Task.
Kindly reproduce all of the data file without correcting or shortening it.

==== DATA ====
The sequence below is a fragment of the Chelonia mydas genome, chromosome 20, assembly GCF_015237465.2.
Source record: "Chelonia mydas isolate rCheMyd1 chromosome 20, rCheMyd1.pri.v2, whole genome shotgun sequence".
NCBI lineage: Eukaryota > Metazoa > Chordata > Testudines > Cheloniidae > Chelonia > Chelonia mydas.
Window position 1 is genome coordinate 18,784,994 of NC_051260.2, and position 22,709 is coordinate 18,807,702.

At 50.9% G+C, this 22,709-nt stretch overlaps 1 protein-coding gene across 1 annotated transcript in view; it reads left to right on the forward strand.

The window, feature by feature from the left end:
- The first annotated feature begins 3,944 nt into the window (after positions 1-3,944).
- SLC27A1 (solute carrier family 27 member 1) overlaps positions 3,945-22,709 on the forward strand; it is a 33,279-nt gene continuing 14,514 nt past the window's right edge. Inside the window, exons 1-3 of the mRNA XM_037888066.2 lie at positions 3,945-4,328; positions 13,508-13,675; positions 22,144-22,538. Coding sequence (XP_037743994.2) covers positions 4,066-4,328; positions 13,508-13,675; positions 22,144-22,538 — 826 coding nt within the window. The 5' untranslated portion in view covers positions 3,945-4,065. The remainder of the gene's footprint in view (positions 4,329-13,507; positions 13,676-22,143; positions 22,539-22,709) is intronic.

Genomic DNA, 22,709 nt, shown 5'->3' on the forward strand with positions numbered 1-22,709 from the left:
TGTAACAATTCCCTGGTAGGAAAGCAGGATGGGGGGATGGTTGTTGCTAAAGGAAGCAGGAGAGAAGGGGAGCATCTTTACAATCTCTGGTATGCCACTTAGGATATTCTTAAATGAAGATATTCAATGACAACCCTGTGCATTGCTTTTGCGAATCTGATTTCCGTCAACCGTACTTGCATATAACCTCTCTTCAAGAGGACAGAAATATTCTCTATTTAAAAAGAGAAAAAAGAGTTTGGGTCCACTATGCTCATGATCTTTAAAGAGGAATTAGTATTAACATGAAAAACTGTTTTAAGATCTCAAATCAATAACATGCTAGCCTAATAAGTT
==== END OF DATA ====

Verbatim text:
The sequence below is a fragment of the Chelonia mydas genome, chromosome 20, assembly GCF_015237465.2.
Source record: "Chelonia mydas isolate rCheMyd1 chromosome 20, rCheMyd1.pri.v2, whole genome shotgun sequence".
NCBI lineage: Eukaryota > Metazoa > Chordata > Testudines > Cheloniidae > Chelonia > Chelonia mydas.
Window position 1 is genome coordinate 18,784,994 of NC_051260.2, and position 22,709 is coordinate 18,807,702.

At 50.9% G+C, this 22,709-nt stretch overlaps 1 protein-coding gene across 1 annotated transcript in view; it reads left to right on the forward strand.

The window, feature by feature from the left end:
- The first annotated feature begins 3,944 nt into the window (after positions 1-3,944).
- SLC27A1 (solute carrier family 27 member 1) overlaps positions 3,945-22,709 on the forward strand; it is a 33,279-nt gene continuing 14,514 nt past the window's right edge. Inside the window, exons 1-3 of the mRNA XM_037888066.2 lie at positions 3,945-4,328; positions 13,508-13,675; positions 22,144-22,538. Coding sequence (XP_037743994.2) covers positions 4,066-4,328; positions 13,508-13,675; positions 22,144-22,538 — 826 coding nt within the window. The 5' untranslated portion in view covers positions 3,945-4,065. The remainder of the gene's footprint in view (positions 4,329-13,507; positions 13,676-22,143; positions 22,539-22,709) is intronic.

Genomic DNA, 22,709 nt, shown 5'->3' on the forward strand with positions numbered 1-22,709 from the left:
TGTAACAATTCCCTGGTAGGAAAGCAGGATGGGGGGATGGTTGTTGCTAAAGGAAGCAGGAGAGAAGGGGAGCATCTTTACAATCTCTGGTATGCCACTTAGGATATTCTTAAATGAAGATATTCAATGACAACCCTGTGCATTGCTTTTGCGAATCTGATTTCCGTCAACCGTACTTGCATATAACCTCTCTTCAAGAGGACAGAAATATTCTCTATTTAAAAAGAGAAAAAAGAGTTTGGGTCCACTATGCTCATGATCTTTAAAGAGGAATTAGTATTAACATGAAAAACTGTTTTAAGATCTCAAATCAATAACATGCTAGCCTAATAAGTT